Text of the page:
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Reading and District Labour Party (RDLP) notes and welcomes the decision of the RBC Labour Group not to proceed with the market testing of most services as set out in the recent public consultation.

RDLP also notes:
That all local councils, particularly Labour Councils, have faced unprecedented and ideologically- driven cuts to their government grants since 2010 when the Coalition Government came to power. By 2020, what was once a £58million annual grant to RBC will have been reduced to nothing.

The Council’s budget must, by law, be balanced in each year and the Council cannot run a deficit. The Council’s statutory officers and the external auditors must agree that the budget is robust and deliverable; otherwise they can issue statutory notices (i.e. a Section 144 Notice) which can lead to government intervention and removal of local democratic decision making.

The national Labour Party Leadership has written to Councils telling them to set legal budgets.

That Reading Labour Councillors are proud to have protected vital services to a far greater extent than many other authorities, including many Labour ones. RBC also has a well-known policy of preferring to keep services in-house, and this remains the case. There are very few Labour Unitary Councils with as much in-house service provision as Reading.
RDLP further notes and welcomes the Labour Party policy formally agreed at National Conference which places a moratorium on any privatisation of Council services and calls for services currently outsourced to be brought back in-house (Composite motion 6 Agreed 27 September 2018).

In this context RDLP notes with great concern the statement of the RBC Labour Group that it intends to proceed with market testing of Revenues and Benefits services.

RDLP is further concerned that this proposal is in breach of agreements made between the three national trade union with memberships in local councils, and the Labour Group in the Local Government Association to bring an end to outsourcing and to promote the re-municipalisation of outsourced services.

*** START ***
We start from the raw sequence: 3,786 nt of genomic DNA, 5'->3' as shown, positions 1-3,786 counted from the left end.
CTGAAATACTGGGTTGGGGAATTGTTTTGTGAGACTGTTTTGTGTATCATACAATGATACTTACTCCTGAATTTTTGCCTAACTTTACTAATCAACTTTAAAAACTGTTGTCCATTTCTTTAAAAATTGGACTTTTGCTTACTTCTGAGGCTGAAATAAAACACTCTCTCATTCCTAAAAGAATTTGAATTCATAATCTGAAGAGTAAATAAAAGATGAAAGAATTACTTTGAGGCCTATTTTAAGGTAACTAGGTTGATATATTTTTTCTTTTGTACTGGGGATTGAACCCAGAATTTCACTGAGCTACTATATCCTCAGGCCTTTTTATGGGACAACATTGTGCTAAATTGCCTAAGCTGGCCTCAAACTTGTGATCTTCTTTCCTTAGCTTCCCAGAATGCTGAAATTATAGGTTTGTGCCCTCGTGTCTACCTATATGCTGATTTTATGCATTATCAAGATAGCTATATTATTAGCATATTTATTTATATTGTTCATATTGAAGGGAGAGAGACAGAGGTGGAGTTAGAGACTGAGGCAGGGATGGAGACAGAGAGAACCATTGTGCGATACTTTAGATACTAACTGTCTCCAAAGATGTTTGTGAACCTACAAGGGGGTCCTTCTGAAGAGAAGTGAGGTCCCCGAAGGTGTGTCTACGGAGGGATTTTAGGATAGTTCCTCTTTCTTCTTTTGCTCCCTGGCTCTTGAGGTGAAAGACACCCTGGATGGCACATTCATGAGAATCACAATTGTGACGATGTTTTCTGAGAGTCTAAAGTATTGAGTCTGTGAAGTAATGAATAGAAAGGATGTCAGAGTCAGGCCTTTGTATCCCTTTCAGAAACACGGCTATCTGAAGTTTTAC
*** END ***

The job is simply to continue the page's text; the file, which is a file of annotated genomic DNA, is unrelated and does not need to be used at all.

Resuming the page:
RDLP notes that many local authorities are turning away from outsourcing of services due to the spiralling costs they incur and the poor services they deliver. That, large businesses specialising in taking on outsourced contracts have fallen into financial difficulties, such as Capita and the now- liquidated Carillion, leaving public authorities to ‘pick up the pieces’ and costs, and service users to suffer the consequences of such disruption.

Reading and District Labour Party believes that:

There is a very real danger that superficially low-cost bids will ultimately result in higher costs, poorer services and worsened terms and conditions for employees as well as negative consequences for the Council’s finances and Reading’s economic and social well-being.

Reading and District Labour Party resolves:

    1. To affirm support for Labour Party policy set out in the 2017 Labour Party Manifesto and conference resolution of Composite Motion 6 on 27 September 2018, opposing the outsourcing of public services.
    2. To affirm support for the national agreement reached between the Unions and the LGA Labour Group.
    3. To instruct the Chair of RDLP to write to the RBC Labour Group requesting it abandon proposals to ‘market test’ Revenue and Benefits services.
    4. To instruct the Chair of RDLP to write to the RBC Labour Group requesting it reconsider proposals to establish charitable trusts to manage Children’s Services and Museums and Libraries.
    5. To instruct the Chair of RDLP to further request the RBC Labour Group to commit to working collaboratively with Trades’ Unions and other staff to undertake a comprehensive feasibility study into the delivery of all Revenue and Benefits services through in-house provision, taking account of wider economic, social and environmental considerations.
    6. To instruct the Chair of RDLP to respectfully request the Leader and Deputy Leader of RBC to report back to the next RDLP AMM on this matter.

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